Marina Information (use the icons to find out more)

Chichester Harbour, Eastern Sector (3)

Your Comments: 12 Read or add your comments

Courtesy Flag

Flag, Red Ensign


None Given


Admiralty 3418, SC5600

Rules & Regulations

8 Knts Speed Limit


Large Drying Areas

Tidal Data Times & Range

HW+0027 Dover, MHWS 4.9m, MHWN 4.0m, MLWN 1.9m, MLWS 0.9m Tide tables:   (links)

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General Description

This article deals with the far eastern side of Chichester Harbour, including Birdham Pool, Chichester Marina, and Dell Quay.
  ... read more


After passing through Itchenor the shallowing channel is not as clearly marked as it was... ... read more

Berthing, Mooring & Anchoring

The visiting yachtsman or motorboater will find that it's not possible to anchor anywhere in the  eastern area of Chichester harbour and remain afloat. ... read more

Your Ratings & Comments

Dell Quay SC improved...
Written by Tyro Sailor | 19th Oct 2023
... by the construction of a new heads and shower.block on top of the clubhouse. Code for the door by phoning the club or asking when you arrive. They prefer you to book the berth online a day or two before. One or possibly two berths on the pontoon and a dedicated visitors' buoy, all free and all drying. The pontoon dries quite low and you may need a step or two to climb on and off.

No shops within easy reach.
Update March 2022
Written by Don Thomson 3 | 22nd Mar 2022
I reviewed these notes in March 2022. Prices have been updated though Chichester Marina has not changed. Grateful to Tyro for his information below.
Update March 2022
Written by Don Thomson 3 | 22nd Mar 2022
I reviewed these notes in March 2022. Prices have been updated though Chichester Marina has not changed. Grateful to Tyro for his information below.
More on Birdham
Written by Tyro Sailor | 24th Aug 2021
I visited here in August 2021 and was impressed by the friendliness and efficiency of the staff. Stuart, the lockkeeper was very helpful, passing shore lines (but you need your own fenders, port side), allocating a berth and providing directions to it.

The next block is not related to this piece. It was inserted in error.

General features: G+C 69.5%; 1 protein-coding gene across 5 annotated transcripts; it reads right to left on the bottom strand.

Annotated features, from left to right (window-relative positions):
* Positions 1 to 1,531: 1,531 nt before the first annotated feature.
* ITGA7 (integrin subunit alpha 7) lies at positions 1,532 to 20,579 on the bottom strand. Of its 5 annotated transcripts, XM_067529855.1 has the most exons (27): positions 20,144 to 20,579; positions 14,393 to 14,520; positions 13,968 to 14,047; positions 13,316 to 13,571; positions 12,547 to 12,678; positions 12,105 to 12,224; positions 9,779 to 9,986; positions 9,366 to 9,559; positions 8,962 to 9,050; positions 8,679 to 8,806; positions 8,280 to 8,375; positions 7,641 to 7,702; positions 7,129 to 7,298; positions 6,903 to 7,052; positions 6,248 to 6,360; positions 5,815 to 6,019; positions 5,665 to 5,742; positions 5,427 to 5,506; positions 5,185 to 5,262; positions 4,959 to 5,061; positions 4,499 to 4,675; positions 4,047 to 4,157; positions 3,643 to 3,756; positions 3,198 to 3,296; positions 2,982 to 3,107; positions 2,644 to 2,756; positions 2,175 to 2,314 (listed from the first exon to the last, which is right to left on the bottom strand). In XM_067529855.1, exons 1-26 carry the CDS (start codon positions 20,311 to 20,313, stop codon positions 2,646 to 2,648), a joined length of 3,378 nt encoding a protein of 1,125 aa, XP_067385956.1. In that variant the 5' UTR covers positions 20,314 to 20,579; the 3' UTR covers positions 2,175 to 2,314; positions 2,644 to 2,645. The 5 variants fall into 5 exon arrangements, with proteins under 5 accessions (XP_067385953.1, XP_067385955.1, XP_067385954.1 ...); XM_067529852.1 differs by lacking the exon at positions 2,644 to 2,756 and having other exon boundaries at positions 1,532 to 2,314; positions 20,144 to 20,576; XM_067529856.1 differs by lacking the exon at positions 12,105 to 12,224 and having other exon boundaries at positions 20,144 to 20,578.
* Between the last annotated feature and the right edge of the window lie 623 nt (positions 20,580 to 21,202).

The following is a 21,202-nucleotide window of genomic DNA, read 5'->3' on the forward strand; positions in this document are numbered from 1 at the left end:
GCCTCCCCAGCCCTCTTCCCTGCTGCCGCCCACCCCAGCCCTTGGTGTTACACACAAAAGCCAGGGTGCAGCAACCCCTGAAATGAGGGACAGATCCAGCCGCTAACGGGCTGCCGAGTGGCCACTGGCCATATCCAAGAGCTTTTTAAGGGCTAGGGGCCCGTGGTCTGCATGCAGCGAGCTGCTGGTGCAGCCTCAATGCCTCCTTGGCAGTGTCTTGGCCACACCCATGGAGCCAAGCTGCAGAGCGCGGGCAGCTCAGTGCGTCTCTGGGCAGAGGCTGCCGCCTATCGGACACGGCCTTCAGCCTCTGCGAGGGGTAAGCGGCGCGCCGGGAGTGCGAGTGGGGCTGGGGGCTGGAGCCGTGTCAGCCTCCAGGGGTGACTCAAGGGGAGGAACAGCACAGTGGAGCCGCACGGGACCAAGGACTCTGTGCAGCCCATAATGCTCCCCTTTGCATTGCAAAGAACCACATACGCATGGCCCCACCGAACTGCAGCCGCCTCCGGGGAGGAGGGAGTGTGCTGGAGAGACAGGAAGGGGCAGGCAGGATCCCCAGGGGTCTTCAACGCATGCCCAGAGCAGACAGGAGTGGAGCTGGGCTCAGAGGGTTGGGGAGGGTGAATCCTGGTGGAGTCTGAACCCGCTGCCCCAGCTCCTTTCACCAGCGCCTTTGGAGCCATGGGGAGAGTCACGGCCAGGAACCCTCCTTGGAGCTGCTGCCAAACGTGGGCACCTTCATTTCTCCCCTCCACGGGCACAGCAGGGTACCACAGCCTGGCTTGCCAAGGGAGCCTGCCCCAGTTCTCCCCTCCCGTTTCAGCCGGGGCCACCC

For those unfamiliar with pile moorings, as we were, it needs a bit of preparation. You need four lines, one at each corner, with a large bowline in each. Take the two stern lines forward and drop them over the outer piles as you pass - slowly! Then take in on these, but only enough to reach the inner piles with the bowlines in the bow lines 😆. You then have to climb over the pulpit to go ashore. If this is beyond your physical ability you need the boat-handling ability to go in backwards. I'd rather climb....

Or you could ask if there's a pontoon berth available.

The electric tree was locked but Stuart came over to unlock it when we asked. Sarah in the office was brilliant and the heads and showers were fantastic - the best I've encountered anywhere. Bit of a trek from the berth though.
Bosham and Dell Quay
Written by Tyro Sailor | 25th Jul 2021
In June '21 I spent a pleasant few days in Chichester Harbour including a night each at Bosham and Dell Quay.

At Bosham you moor to piles on the quay with long lines, and a fender board which the v helpful (lady) harbourmaster provided. £20 or so overnight if I remember correctly. Dries to softish mud, contrary to Mr Cunliffe's advice. No harbour facilities but a friendly sailing club with excellent heads and showers, open from 0830. Good beer in the bar. Local yoofs making a noise on the quay and nearby village green till quite late.